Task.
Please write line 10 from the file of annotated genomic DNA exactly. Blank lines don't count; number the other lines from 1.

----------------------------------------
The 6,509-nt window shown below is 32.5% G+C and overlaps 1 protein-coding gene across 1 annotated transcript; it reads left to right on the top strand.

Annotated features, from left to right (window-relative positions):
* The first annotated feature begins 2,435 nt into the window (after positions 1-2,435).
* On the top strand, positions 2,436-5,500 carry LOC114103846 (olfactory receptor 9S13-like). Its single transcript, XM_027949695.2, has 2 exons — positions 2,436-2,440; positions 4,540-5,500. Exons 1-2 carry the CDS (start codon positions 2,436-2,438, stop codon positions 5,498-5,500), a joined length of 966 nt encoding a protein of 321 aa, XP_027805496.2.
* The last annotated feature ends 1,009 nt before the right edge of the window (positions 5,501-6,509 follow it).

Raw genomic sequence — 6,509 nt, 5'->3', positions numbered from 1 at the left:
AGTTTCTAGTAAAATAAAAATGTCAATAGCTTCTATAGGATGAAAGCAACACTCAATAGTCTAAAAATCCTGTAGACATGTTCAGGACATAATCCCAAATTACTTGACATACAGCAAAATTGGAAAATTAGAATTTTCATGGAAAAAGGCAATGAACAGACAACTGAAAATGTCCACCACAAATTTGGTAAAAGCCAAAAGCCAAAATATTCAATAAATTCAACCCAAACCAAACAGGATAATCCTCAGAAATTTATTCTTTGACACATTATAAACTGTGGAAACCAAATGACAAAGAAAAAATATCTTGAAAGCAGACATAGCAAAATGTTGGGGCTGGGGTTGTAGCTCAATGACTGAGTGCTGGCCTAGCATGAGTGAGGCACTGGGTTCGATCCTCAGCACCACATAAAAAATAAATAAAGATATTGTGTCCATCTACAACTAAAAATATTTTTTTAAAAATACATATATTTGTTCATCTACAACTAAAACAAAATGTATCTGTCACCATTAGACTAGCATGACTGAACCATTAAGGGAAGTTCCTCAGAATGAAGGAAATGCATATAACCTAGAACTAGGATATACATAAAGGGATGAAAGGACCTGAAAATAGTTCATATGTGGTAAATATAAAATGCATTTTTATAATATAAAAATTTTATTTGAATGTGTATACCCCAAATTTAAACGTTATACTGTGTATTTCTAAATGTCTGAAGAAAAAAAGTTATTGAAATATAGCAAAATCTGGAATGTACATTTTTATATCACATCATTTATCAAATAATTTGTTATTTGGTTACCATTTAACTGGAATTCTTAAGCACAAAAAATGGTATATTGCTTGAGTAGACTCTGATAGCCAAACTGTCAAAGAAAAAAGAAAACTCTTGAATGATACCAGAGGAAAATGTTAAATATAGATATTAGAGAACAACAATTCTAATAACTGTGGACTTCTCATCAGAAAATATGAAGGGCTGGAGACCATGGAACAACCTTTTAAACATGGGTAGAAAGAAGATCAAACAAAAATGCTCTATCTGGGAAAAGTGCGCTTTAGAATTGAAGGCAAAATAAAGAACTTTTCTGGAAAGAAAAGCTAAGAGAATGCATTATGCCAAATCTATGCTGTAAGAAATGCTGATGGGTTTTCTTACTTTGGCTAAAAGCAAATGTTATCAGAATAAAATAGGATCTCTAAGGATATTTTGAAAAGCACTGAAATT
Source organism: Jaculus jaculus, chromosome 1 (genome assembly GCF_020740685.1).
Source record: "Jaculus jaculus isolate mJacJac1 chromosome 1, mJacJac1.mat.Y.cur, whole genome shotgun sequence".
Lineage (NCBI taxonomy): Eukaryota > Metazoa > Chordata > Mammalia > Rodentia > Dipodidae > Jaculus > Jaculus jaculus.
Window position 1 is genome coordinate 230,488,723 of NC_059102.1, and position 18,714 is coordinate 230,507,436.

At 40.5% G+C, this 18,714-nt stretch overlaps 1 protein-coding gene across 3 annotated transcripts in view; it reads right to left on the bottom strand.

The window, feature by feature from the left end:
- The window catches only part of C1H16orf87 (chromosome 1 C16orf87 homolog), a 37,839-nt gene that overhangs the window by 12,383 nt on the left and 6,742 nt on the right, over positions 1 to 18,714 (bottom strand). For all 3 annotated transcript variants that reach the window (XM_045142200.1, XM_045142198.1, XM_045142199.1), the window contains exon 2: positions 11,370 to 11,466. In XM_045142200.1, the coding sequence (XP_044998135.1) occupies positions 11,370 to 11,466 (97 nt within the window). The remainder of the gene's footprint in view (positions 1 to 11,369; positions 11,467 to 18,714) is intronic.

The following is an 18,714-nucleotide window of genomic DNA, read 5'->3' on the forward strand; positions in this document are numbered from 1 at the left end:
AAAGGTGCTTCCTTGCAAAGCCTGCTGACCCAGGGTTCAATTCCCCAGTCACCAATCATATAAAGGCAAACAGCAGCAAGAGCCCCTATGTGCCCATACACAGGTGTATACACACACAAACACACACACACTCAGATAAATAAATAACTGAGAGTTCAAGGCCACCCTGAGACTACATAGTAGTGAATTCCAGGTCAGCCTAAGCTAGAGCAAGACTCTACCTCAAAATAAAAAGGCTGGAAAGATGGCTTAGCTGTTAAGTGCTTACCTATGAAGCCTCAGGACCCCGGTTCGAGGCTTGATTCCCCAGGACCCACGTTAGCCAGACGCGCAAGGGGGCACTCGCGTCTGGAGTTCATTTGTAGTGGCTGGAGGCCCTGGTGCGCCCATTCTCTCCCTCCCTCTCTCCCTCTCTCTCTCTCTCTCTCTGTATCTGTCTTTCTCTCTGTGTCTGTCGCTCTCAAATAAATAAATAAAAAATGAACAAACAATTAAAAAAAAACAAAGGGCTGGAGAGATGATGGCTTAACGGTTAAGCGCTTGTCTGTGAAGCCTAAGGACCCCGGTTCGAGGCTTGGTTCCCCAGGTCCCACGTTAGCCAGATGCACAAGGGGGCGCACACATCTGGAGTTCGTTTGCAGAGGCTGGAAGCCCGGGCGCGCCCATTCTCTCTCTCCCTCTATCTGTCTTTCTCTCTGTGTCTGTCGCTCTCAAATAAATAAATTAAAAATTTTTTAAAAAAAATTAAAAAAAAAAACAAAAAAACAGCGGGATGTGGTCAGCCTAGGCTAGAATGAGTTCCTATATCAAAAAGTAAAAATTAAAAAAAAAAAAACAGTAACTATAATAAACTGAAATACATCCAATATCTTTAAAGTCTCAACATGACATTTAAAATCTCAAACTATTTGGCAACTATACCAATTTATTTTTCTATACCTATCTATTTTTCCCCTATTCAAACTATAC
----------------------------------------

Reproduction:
Lineage (NCBI taxonomy): Eukaryota > Metazoa > Chordata > Mammalia > Rodentia > Dipodidae > Jaculus > Jaculus jaculus.